WO 00/24373 describes oil-in-water emulsions of drugs that are poorly soluble in water, especially non-steroidal anti-inflammatory drugs and drugs for the treatment of pain, erectile dysfunction and Parkinson's disease.

Compositions comprising Vitamin E and benzodiazepines are neither disclosed nor suggested.

Compositions comprising benzodiazepines are described in US 4,950, 664.

The use of vitamin E in such compositions is neither disclosed nor suggested. Further, preferred dosage forms are solutions, suspensions and gels.

A formulation containing 17 mg/mL midazolam, achieved by using sulfobutylether-ß-cyclodextrin as a solubilising agent, has been described by Loftsson et al. (Int. J. Pharm. 212,29-40, (2001) ). Penlder et al describes the use of randomly methylated P-cyclodextrin to produce a solution containing 10 mg/mL midazolam (AAPSPharmSci. Supplement 1, S-3642, (1999)).

WO 97/03651 describes emulsion compositions containing vitamin E as a solubilising agent. There is no suggestion in this document of emulsions containing benzodiazepines.

Emulsion formulations of drug compounds are described in US 6, 193,985.

The compositions comprise active agent dissolved in an oil phase comprising tocopherol (vitamin E), wherein the vitamin E comprises 20 to 95% w/w of the compositions. The second phase of the emulsion comprises vitamin E TPGS as the emulsifying agent. Vitamin E TPGS is a water soluble derivative of vitamin E and consists of tocopherol esterified with succinic acid, the other acidic group of the latter being esterified with polyethylene glycol 1000. Compositions in which the oil phase comprises 1 to 35% (w/w) of vitamin E are neither disclosed nor suggested.

Nonetheless, there is an unmet need for benzodiazepine (and especially midazolam) compositions that contain high concentrations of active agent, that give minimal irritation of the nasal cavity on intranasal administration, and that are stable over prolonged periods.

We have found, surprisingly, that the above-mentioned problems may be solved using an emulsion formulation in which both the amount of oil phase in the emulsion as well as the vitamin E content of that oil phase are carefully selected. We have additionally found that emulsion stability may be further enhanced by addition of a non-ionic surfactant and/or a cellulose- based thickening agent. When administered into the nasal cavity, the emulsion is well tolerated.

Thus, according to the invention there is provided oil-in-water emulsion compositions for the delivery of a benzodiazepine drug to a patient comprising : (a) an oil phase, which phase comprises 10 to 60% (w/v) of the emulsion, and which phase comprises vitamin E in an amount 1 to 3 5% (w/w of that phase) and a benzodiazepine drug; (b) an aqueous phase; and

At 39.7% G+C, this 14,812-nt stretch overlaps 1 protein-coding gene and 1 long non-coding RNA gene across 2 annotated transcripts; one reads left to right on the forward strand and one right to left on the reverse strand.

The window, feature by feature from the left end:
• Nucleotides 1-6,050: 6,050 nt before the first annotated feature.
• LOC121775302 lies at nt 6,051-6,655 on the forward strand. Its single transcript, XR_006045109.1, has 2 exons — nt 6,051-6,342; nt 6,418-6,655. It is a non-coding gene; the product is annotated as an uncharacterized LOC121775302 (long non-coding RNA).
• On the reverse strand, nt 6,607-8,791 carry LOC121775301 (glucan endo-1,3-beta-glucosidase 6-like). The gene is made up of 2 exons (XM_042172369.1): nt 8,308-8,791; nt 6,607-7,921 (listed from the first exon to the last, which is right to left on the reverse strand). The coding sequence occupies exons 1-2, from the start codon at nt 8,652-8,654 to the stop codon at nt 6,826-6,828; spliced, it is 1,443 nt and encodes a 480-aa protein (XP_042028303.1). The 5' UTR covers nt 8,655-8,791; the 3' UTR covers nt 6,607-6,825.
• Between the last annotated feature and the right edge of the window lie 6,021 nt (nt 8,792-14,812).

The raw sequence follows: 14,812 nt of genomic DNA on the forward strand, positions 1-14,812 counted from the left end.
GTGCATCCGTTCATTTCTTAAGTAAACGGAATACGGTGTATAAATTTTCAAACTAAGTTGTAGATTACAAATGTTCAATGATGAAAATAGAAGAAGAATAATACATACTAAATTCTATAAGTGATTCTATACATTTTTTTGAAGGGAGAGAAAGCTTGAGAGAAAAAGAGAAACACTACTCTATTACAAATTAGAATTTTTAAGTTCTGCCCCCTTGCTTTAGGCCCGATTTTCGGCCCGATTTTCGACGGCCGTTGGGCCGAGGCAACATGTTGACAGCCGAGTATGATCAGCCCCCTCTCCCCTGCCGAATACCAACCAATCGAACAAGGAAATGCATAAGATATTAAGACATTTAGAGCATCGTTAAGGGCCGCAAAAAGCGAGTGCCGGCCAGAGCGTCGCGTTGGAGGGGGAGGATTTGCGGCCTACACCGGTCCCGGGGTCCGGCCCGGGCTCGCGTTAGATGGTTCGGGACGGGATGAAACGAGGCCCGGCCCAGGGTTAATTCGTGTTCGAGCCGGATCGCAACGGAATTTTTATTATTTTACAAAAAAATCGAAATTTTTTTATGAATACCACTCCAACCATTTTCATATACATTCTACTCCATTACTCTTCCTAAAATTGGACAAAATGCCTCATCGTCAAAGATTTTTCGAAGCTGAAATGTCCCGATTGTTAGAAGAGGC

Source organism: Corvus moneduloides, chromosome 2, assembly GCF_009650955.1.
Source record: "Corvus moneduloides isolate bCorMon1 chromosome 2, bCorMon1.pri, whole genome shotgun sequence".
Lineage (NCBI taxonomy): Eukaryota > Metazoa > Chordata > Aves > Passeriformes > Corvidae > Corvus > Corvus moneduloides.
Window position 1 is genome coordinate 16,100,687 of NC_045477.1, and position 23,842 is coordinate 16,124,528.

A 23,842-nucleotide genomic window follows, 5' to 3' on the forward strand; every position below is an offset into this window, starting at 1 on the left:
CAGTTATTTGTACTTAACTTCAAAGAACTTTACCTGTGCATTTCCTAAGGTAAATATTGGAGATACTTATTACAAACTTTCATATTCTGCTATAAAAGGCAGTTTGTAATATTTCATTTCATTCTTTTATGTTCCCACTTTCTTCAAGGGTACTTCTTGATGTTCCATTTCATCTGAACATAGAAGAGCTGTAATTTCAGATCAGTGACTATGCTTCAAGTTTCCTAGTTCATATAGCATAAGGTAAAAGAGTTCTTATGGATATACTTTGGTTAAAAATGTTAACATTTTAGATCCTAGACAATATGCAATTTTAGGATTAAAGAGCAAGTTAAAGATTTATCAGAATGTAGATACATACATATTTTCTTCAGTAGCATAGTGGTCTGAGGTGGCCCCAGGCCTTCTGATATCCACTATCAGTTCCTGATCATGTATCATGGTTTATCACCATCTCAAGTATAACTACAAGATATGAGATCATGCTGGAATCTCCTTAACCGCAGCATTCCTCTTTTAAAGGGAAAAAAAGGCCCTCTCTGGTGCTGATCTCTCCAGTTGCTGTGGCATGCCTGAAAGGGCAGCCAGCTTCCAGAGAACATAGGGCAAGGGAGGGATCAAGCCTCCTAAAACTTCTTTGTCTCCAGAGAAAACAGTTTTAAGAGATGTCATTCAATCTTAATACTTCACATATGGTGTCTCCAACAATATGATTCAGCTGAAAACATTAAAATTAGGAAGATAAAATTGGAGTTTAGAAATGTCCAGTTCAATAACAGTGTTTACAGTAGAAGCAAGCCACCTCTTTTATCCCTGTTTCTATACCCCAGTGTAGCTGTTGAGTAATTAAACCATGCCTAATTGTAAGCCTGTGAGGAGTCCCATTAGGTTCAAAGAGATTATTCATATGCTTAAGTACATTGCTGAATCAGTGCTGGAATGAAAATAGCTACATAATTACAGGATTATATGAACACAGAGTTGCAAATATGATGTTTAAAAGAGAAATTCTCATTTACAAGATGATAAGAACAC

(c) an emulsion stabiliser, which compositions are referred to hereinafter as"the emulsions according to the invention".

It is preferred that the emulsions according to the invention are adapted for intranasal administration.

When used herein, the term"vitamin E"includes all tocol and tocotrienol derivatives that exhibit vitamin E activity. It is preferred that the vitamin E is water insoluble and/or non-water dispersible. The nomenclature for vitamin E and related compounds is unclear in current practice and can vary when used by different compendia and organisations. The United States Pharmacopoeia describes vitamin E as a form of a-tocopherol. This includes D-or D, L-a-tocopherol, D-or D, L-a-tocopherol acetate and D-or D, L-a-tocopherol succinate. The Association of Official Analytical Chemists (AOAC) states that the term vitamin E should be used as a generic description for all tocol and tocotrienol derivatives that exhibit vitamin E activity. Thus the term tocopherols is synonymous with vitamin E but also for methyl tocols. a-Tocopherol is a trivial name without defined stereochemistry.

The vitamin E is preferably in the form of the free alcohol, but suitable tocopherol derivatives include esters of tocopherol such as the linoleate, nicotinate, acetate or acid succinate ester.

The emulsions according to the invention have an oil phase that comprises one or more pharmaceutically acceptable oils. These oils are preferably non-hydroxylated (i. e. they have a hydroxyl value of less than 20) and as such they include vegetable oils such as soybean oil, sesame oil, safflower

oil, canola oil, corn oil, cottonseed oil and olive oil as well as marine oils such as cod liver oil and sardine oil. Preferred oils are sesame oil, canola oil, corn oil, cottonseed oil, and, especially, soybean oil.

The emulsions according to the invention preferably have an oil phase that represents 12 to 50% (w/v) and more preferably 15 to 40% (w/v) of the total emulsion. Further, the emulsions according to the invention preferably have an oil phase that comprises 2.5 to 30% (w/w) (such as 5 to 25% (w/w)) vitamin E.